I attended the show with my friend BJ Rubin, whom ostensible readers of this diary will recognize as being the host of the BJ Rubin TV show (on which I appeared last year), and who also accompanied me to the Derek Del Gaudio magic show a couple of months ago.
The evening began at 7 p.m. with the slideshow, and by the time the lengthy Q&A session with Glover was over, it was 11 p.m. I decided to leave before the book signing, but my friend BJ stayed and waited in line until it was his turn to get a book signed and a picture taken with Glover at 12:30 a.m.
The first is that the show exists at all. A filmmaker will have screenings, and an author will go on a book tour. Both are for a set period of time, and they are sponsored by the corporation that is funding them. Glover, on the other hand, has been independently touring with the same film(s) and books for twelve years! Who else does that?
Another remarkable aspect about Crispin Glover's show is that his films can only be seen at his screenings. They do not exist in a digital format (except for the trailers), and Glover made it quite clear that he would be more than willing to take legal action against anyone who attempted to reproduce his work without his consent.
The aspect of Glover's show that seems to get the most press attention are the films themselves. I will not go into the content of the films except to say that they are enough on the fringe, so to speak, for Glover to not be able to find distributors for them. He truly laments this state of affairs, although it is apparent that he has come to terms with it, as evidenced by his consistent touring to recoup his personal investment.
As I said, much attention is paid to Glover’s films (they are of a unique nature that deservedly prompt critique, reflection, and often heated discourse), but in terms of this diary, it was Glover’s slideshow performance from the evening that I, Smallini, enjoyed the most.
Dressed in a vintage showman-style of a black coat, vest and pants, with a white stiff-collared shirt and tie, Crispin Glover mounted the dark stage with only a dim red light barely illuminating him. For the next hour he dramatically read/performed his eight books while slides of the illustrated pages accompanied him. I felt like I had stepped back in time and was witnessing a Victorian-age author on a lecture tour, only the material was delightfully, surrealistically, incomprehensible. In fact, there were no ‘tells’ in the presentation to place it in any modern contextual time frame. The slides themselves could have been projected by a magic lantern.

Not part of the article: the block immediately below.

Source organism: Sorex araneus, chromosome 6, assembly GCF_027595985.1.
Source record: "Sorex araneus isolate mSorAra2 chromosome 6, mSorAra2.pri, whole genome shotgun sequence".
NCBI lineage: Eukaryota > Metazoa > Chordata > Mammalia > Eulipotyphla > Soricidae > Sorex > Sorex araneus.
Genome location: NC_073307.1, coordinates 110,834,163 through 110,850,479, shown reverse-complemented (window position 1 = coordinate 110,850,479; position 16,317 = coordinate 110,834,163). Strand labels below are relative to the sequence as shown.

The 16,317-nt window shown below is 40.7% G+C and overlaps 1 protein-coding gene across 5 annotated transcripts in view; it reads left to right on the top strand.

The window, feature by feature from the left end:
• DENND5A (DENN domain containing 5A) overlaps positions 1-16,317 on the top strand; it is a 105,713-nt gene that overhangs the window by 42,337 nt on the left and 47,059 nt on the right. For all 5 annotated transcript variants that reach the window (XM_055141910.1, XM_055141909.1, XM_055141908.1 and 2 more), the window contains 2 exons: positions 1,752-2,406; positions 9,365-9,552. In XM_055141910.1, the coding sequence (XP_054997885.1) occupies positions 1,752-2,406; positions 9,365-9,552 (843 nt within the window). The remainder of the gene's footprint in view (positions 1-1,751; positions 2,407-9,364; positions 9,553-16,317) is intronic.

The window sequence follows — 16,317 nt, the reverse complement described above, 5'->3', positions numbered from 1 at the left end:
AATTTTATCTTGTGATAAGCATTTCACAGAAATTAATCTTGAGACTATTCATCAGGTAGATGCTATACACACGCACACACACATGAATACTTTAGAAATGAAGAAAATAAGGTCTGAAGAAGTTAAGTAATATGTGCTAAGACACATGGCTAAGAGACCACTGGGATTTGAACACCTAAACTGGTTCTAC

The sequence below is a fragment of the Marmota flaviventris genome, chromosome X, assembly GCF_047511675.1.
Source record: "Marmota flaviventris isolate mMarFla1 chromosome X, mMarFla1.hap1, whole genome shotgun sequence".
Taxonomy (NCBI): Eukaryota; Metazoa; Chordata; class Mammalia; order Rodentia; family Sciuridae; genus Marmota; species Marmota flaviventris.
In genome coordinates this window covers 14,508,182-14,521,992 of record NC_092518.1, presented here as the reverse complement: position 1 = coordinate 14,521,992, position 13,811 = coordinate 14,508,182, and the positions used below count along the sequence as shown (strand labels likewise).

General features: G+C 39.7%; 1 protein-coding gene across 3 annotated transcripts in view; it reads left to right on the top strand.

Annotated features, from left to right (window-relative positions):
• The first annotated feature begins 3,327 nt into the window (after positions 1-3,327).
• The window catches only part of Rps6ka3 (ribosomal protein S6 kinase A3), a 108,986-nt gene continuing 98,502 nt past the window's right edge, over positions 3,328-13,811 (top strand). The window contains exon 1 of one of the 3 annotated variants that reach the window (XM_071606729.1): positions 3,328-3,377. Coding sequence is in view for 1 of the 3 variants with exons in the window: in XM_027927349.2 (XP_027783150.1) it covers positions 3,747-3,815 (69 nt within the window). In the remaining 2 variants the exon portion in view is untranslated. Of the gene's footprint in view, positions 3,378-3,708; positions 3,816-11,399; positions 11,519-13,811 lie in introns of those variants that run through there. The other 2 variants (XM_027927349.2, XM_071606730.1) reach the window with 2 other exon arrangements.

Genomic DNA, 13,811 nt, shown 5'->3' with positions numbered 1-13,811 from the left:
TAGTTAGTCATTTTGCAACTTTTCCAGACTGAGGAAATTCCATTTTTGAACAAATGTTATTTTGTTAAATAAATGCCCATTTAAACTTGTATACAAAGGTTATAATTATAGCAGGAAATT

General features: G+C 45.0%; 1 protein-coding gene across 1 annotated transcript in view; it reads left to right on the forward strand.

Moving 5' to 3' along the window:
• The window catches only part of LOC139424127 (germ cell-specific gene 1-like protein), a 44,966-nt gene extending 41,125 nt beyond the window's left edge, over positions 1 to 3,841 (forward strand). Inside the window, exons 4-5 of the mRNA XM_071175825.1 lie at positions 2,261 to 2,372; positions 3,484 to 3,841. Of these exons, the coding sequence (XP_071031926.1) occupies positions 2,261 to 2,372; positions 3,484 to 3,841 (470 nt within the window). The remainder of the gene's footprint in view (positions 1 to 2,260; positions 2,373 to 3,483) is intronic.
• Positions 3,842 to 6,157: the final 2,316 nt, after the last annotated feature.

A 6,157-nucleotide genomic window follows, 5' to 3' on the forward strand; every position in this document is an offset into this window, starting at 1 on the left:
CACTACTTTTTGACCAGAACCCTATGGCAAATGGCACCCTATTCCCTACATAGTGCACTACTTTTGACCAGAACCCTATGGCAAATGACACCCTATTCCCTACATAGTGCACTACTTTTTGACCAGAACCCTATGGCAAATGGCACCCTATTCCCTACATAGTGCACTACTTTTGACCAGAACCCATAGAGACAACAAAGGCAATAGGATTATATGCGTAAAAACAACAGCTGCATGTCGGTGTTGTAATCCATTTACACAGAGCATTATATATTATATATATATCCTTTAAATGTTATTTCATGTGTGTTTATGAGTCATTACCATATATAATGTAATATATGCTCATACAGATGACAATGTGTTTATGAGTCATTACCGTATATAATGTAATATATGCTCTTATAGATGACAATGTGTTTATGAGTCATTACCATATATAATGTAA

It made me reflect later on that these “lectures” were once so common in the days before celluloid and electronic media. In a review of what appears to be a fascinating book on the subject, “Performing Authorship in the Nineteenth-Century Transatlantic Lecture Tour” by Amanda Adams, Matthew Rubery states,
“Seeing the enviable list of victorians who crossed the Atlantic to lecture on everything from the evils of slavery to the right to privacy makes me wish the phonograph have been invented a few decades earlier. Then we could hear those speeches for ourselves.”
In magic, Houdini is famously remembered for giving lectures about spiritualism later in his career. There was even a “Lecture Bureau” called Coit-Abler that managed Houdini along with,
“...such middlebrow intellectuals as the naturalist Roy Chapman Andrews, who discovered some of the world's great fossil-fuel fields, and the critic Carl Van Doren, literary editor of The Nation.”
[Houdini: The Career of Erich Weiss, by Kennet Silverman].
Houdini, it was reported, could ramble, his lectures lasting two hours or more (Glover acknowledged during the Q&A that reviewers commented that sometimes he could “go on and on” with his answers, and indeed, it seemed like he could talk the whole night).
Along these lines I would be remiss not to mention the live magic shows of Ricky Jay, whose magic performances are peppered and interspersed with verbose and articulate stories and descriptions. Like Crispin Glover, Jay is a throwback to the lecture circuit days of old.
There is no lecture component to the suitcase of Wonders. However, Mr. Widdle did used to talk quite a bit as part of the show, although he stays quiet these days, content with his cigarette and side flask, while I entertain on stage.
I admit I feel a little bit of a kinship towards the Crispin Glover “experience,” not in the content so much as the existence and structure of his show. When I began the Suitcase of Wonders (co-incidentally twelve years ago), I imagined it as something ongoing and only to be seen live. A creative choice for me, but for Glover, as he mentioned, it also was a financial requirement, albeit one that he enjoys on an artistic merit.